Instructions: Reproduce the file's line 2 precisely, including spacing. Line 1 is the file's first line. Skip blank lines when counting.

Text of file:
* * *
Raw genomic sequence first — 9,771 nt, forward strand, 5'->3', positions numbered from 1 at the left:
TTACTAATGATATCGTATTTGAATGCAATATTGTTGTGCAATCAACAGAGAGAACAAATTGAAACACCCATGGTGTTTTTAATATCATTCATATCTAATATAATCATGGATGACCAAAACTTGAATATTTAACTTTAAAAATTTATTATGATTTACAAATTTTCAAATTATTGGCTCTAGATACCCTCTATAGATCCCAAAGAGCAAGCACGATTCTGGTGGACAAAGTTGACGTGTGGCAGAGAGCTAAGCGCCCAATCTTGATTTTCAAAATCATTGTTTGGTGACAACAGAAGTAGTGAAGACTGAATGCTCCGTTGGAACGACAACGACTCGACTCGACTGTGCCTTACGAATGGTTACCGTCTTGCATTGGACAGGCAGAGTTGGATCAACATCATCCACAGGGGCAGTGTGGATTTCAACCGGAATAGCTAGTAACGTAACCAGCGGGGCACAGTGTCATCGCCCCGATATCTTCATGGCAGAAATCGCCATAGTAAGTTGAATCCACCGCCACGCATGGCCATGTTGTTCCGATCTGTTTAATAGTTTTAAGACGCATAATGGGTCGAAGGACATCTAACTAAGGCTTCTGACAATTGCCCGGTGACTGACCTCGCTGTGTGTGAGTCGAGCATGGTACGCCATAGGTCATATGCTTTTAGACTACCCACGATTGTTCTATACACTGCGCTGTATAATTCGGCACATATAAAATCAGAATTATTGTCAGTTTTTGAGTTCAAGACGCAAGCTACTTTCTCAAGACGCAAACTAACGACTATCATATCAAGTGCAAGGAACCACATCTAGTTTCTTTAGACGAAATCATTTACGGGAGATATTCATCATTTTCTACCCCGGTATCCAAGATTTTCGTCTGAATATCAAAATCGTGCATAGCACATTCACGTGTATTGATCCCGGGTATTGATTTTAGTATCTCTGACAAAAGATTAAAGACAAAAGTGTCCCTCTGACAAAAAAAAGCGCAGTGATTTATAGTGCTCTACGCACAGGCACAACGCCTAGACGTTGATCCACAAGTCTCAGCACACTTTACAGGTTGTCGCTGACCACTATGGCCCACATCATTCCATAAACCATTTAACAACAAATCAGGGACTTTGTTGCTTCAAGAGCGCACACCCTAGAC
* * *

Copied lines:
TTACTAATGATATCGTATTTGAATGCAATATTGTTGTGCAATCAACAGAGAGAACAAATTGAAACACCCATGGTGTTTTTAATATCATTCATATCTAATATAATCATGGATGACCAAAACTTGAATATTTAACTTTAAAAATTTATTATGATTTACAAATTTTCAAATTATTGGCTCTAGATACCCTCTATAGATCCCAAAGAGCAAGCACGATTCTGGTGGACAAAGTTGACGTGTGGCAGAGAGCTAAGCGCCCAATCTTGATTTTCAAAATCATTGTTTGGTGACAACAGAAGTAGTGAAGACTGAATGCTCCGTTGGAACGACAACGACTCGACTCGACTGTGCCTTACGAATGGTTACCGTCTTGCATTGGACAGGCAGAGTTGGATCAACATCATCCACAGGGGCAGTGTGGATTTCAACCGGAATAGCTAGTAACGTAACCAGCGGGGCACAGTGTCATCGCCCCGATATCTTCATGGCAGAAATCGCCATAGTAAGTTGAATCCACCGCCACGCATGGCCATGTTGTTCCGATCTGTTTAATAGTTTTAAGACGCATAATGGGTCGAAGGACATCTAACTAAGGCTTCTGACAATTGCCCGGTGACTGACCTCGCTGTGTGTGAGTCGAGCATGGTACGCCATAGGTCATATGCTTTTAGACTACCCACGATTGTTCTATACACTGCGCTGTATAATTCGGCACATATAAAATCAGAATTATTGTCAGTTTTTGAGTTCAAGACGCAAGCTACTTTCTCAAGACGCAAACTAACGACTATCATATCAAGTGCAAGGAACCACATCTAGTTTCTTTAGACGAAATCATTTACGGGAGATATTCATCATTTTCTACCCCGGTATCCAAGATTTTCGTCTGAATATCAAAATCGTGCATAGCACATTCACGTGTATTGATCCCGGGTATTGATTTTAGTATCTCTGACAAAAGATTAAAGACAAAAGTGTCCCTCTGACAAAAAAAAGCGCAGTGATTTATAGTGCTCTACGCACAGGCACAACGCCTAGACGTTGATCCACAAGTCTCAGCACACTTTACAGGTTGTCGCTGACCACTATGGCCCACATCATTCCATAAACCATTTAACAACAAATCAGGGACTTTGTTGCTTCAAGAGCGCACACCCTAGAC